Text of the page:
H. Perennial & Old Fashioned Garden Plants & Flowers by John Wood
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Pentstemons - Hardy Perennial
Author: John Wood
Pentstemons - Nat. Ord. Scrophulariaceæ.
The hybrids, which constitute the numerous and beautiful class commonly grown as "florists' flowers," are the kinds now under notice. The plant, when a year old, has a half-shrubby appearance, and if I said that it was but half hardy I should probably be nearer the mark than if I pronounced it quite hardy. It may, therefore, appear odd that I should class it with hardy perennials; there are, however, good reasons for doing so, and as these extra fine border plants are great favourites and deserve all the care that flowers can be worth, I will indicate my mode of growing them; but first I will state why the hybrid Pentstemons are here classed as hardy. One reason is that some varieties really are so, but most are not, and more especially has that proved to be the case during recent severe winters—the old plants, which I never trouble to take in, are mostly killed. Another reason why I do not object to their being classed as hardy is that cuttings or shoots from the roots appear to winter outside, if taken in the summer or autumn and dibbled into sand or a raised bed (so that it be somewhat drier than beds of the ordinary level), where they will readily root. Such a bed of cuttings I have found to keep green all the winter, without any protection other than a little dry bracken. My plants are so propagated and wintered.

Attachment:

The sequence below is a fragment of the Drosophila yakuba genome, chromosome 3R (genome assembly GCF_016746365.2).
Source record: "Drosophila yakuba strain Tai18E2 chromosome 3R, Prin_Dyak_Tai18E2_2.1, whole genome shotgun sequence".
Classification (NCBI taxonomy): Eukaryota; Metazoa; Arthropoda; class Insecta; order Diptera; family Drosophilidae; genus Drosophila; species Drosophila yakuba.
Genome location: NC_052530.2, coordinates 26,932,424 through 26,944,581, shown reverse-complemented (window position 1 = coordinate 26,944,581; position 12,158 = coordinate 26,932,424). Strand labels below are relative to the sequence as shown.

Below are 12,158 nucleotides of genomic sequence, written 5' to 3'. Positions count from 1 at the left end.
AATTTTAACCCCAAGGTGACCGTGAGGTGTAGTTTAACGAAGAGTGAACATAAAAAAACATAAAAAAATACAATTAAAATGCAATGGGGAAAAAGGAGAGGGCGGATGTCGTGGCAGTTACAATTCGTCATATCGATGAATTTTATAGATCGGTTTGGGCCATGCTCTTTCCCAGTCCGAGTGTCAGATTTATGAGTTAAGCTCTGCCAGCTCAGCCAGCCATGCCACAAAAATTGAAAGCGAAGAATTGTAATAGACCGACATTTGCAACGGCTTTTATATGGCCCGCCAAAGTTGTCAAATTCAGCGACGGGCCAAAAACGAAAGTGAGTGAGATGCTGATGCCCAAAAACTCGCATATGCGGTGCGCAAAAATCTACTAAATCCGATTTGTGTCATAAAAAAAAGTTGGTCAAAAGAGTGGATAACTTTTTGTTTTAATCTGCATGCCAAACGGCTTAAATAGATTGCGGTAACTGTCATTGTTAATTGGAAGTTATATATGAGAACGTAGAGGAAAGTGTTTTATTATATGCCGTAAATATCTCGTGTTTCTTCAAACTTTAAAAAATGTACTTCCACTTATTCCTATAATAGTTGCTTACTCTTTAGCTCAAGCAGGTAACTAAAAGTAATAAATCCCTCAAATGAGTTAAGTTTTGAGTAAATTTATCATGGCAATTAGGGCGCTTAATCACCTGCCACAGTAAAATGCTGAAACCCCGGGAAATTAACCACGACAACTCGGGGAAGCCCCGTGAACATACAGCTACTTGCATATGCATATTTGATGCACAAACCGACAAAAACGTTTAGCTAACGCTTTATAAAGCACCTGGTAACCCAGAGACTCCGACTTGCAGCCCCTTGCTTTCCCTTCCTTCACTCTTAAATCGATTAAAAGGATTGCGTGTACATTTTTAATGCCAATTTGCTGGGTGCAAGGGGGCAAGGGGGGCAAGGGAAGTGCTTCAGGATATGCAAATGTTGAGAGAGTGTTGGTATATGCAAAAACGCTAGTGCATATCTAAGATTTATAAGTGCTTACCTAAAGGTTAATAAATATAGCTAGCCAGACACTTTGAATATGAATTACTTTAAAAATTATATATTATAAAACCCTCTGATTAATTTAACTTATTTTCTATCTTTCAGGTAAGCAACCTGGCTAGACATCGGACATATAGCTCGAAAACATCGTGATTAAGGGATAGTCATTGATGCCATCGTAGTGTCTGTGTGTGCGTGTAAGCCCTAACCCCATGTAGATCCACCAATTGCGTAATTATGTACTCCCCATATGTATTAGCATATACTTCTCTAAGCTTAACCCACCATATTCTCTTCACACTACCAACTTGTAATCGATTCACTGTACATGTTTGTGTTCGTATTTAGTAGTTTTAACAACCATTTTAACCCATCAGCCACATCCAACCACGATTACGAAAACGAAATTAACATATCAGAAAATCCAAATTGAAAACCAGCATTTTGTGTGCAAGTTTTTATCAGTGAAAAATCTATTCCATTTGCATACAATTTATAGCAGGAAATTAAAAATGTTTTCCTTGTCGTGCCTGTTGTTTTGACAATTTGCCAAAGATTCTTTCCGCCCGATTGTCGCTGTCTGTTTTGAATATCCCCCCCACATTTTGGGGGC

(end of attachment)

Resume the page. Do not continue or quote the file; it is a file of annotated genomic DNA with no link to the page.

The Pentstemon has of late years been much improved by hybridising, so that now the flowers, which resemble foxgloves, are not only larger than those of the typical forms, but also brighter, and few subjects in our gardens can vie with them for effectiveness; moreover, they are produced for several months together on the same plants, and always have a remarkably fresh appearance.
The corolla, which can be well seen both inside and out, has the pleasing feature of clearly pronounced colour on the outside, and rich and harmonious shadings inside; such flowers, loosely arranged on stems about 2ft. high, more or less branched, and furnished with lance-shaped foliage of a bright glossy green, go to make this border plant one that is justly esteemed, and which certainly deserves the little extra care needful during winter.
It is grandly effective in rows, but if in a fully exposed position it flags during hot sunshine; it is, therefore, a suitable plant to put among shrubs, the cool shelter of which it seems to enjoy. The remarks I have already made respecting its hardiness sufficiently indicate the mode of propagation. Old plants should not be depended upon, for though they are thoroughly perennial, they are not so hardy as the younger and less woody stuff—besides, young plants are far more vigorous bloomers.
Flowering period, June to August.
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